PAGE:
First 100 troops arrive at US-Mexico border and start erecting tents after Trump threatens that they will SHOOT migrants, as he warns Missouri rally ‘these are not angels and we are not letting them in’

  • Some 7,000 military personnel will arrive at the border through the weekend ahead of the caravan’s arrival 
  • Trump has promised to build a ‘tent city’ to house the migrants – but the troops are also building their own 
  • Hundreds are flying to Fort Huachuca in Sierra Vista, Arizona, and Lackland Air Force Base in McAllen, Texas 
  • The president issued a dire warning on Wednesday that migrants will be shot if they throw rocks at soldiers
  • He said he would end catch and release, warning: ‘We’re going to catch, we’re not going to release’ 
  • The 4,000-strong caravan will depart from Matias Romero, Mexico, early Friday and make its way toward Veracruz, stopping in Donaji or Sayula de Aleman
  • Two more are behind it which have another 1,500 people in them  

The first 100 troops have arrived at the US-Mexico border to await the arrival of the migrant caravan slowly making its way north from Central America.

On Thursday, 109 troops from the 591st Military Police Company were taken from Fort Hood, Texas, to to Lackland Air Force Base to help with operations there.

Separately, troops stationed at the Fort Huachuca base in Sierra Vista in Arizona were seen setting up tents for comrades who are due to arrive over the weekend and in the coming weeks.

President Trump has vowed to send as many as 15,000 troops to tackle the three migrant caravans which are snaking their way through Mexico towards the U.S.

The plan, he said, is to ‘end catch and release’ by keeping the migrants there to face trial once they are caught.

‘We’re going to catch, we’re not going to release,’ he said on Wednesday in a lengthy speech where he also threatened that any migrants who throw stones at soldiers will be shot.

They are still 900 miles away and weeks from getting close but the president has bolstered his promise to stop them.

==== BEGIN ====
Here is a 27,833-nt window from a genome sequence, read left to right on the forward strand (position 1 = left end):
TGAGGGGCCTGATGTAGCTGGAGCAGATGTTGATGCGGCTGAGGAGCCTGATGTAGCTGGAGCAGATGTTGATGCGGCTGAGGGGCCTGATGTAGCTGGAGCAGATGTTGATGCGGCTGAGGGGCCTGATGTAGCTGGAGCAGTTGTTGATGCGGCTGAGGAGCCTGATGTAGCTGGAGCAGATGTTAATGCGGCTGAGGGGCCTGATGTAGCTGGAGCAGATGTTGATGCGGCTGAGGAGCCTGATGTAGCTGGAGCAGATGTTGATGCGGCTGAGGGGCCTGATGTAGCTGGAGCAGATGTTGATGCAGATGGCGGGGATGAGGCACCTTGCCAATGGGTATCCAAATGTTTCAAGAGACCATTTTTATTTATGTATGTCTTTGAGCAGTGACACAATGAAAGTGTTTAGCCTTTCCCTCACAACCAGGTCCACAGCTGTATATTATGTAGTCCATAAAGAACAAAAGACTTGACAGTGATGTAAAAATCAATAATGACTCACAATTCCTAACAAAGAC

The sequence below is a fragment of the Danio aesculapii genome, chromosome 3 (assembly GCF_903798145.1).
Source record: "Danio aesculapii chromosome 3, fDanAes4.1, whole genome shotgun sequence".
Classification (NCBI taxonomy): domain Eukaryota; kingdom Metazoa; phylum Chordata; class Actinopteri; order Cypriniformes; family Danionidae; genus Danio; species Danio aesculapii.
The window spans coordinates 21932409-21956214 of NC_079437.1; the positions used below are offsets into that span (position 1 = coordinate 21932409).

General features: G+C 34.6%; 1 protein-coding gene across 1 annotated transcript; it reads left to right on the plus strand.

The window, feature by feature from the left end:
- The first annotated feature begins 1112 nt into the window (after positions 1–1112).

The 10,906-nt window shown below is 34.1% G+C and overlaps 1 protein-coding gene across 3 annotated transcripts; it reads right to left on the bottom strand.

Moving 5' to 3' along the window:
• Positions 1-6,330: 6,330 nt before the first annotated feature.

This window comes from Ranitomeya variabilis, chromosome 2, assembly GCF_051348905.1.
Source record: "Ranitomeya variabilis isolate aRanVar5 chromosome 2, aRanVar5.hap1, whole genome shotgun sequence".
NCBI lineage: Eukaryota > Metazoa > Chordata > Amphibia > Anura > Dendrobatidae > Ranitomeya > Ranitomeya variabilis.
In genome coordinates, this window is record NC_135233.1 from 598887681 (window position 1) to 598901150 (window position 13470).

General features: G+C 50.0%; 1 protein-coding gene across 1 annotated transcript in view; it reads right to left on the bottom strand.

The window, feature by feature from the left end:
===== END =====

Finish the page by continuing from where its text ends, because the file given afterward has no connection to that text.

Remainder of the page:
Troops unravel barbed wire at the border in Hidalgo, Texas, as Trump ramps up his rhetoric on stopping migrants from entering the US 

US Army soldiers from the 309th Military Intelligence Battalion and the 305th Military Intelligence Batallion positions their tents at Fort Huachuca in Arizona on November 1 

US Army soldiers from the 309th Military Intelligence Battalion and the 305th Military Intelligence Batallion positions their tents at Fort Huachuca in Arizona on November 1

Soldiers erect tents at Fort Huachuca in Arizona during Operation Faithful Patriot. They will sleep there during the operation. These tents are separate to the 'tent city' Trump has said he will build to house migrants while they search for political asylum

Members of the 309th Military Intelligence Battalion and the 305th Military Intelligence Battallion erect a tent at Fort Huachuca in Arizona 

A US Army soldier helps build a tent at the Fort Huachuca base in Arizona. They are a tiny fraction of the 15,000 soldiers Trump has threatened to send to meet the migrants when they eventually get to the border, if they do 

Some 7,000 military members will be arriving at the border through the weekend as President Donald Trump has said he’s willing to send as many as 15,000 troops to provide support to Border Patrol agents.

The migrants, of which there are now are still at least 900 miles away.

Trump issued a dire warning to the would-be immigrants with the caravan in a fiery speech at the White House on Thursday, saying that the troops would return fire if rocks are thrown at them.

With their eyes set on Texas, the 4,000-strong caravan will depart from Matias Romero, Mexico, early Friday and make their way up the Gulf coast toward Veracruz, likely stopping in Donaji or Sayula de Aleman.

Salvadorean migrants cross the Suchiate River from Guatemala to Mexico on Friday 

Salvadorean migrants cross the Suchiate River from Guatemala to Mexico on Friday

 

Thousands are making their way to the US border despite Trump's promises that they will not be allowed in 

 

El Salvadorian migrants walk towards the border of Guatemala and Mexico. They are far behind the first group 

El Salvadorian migrants walk towards the border of Guatemala and Mexico. They are far behind the first group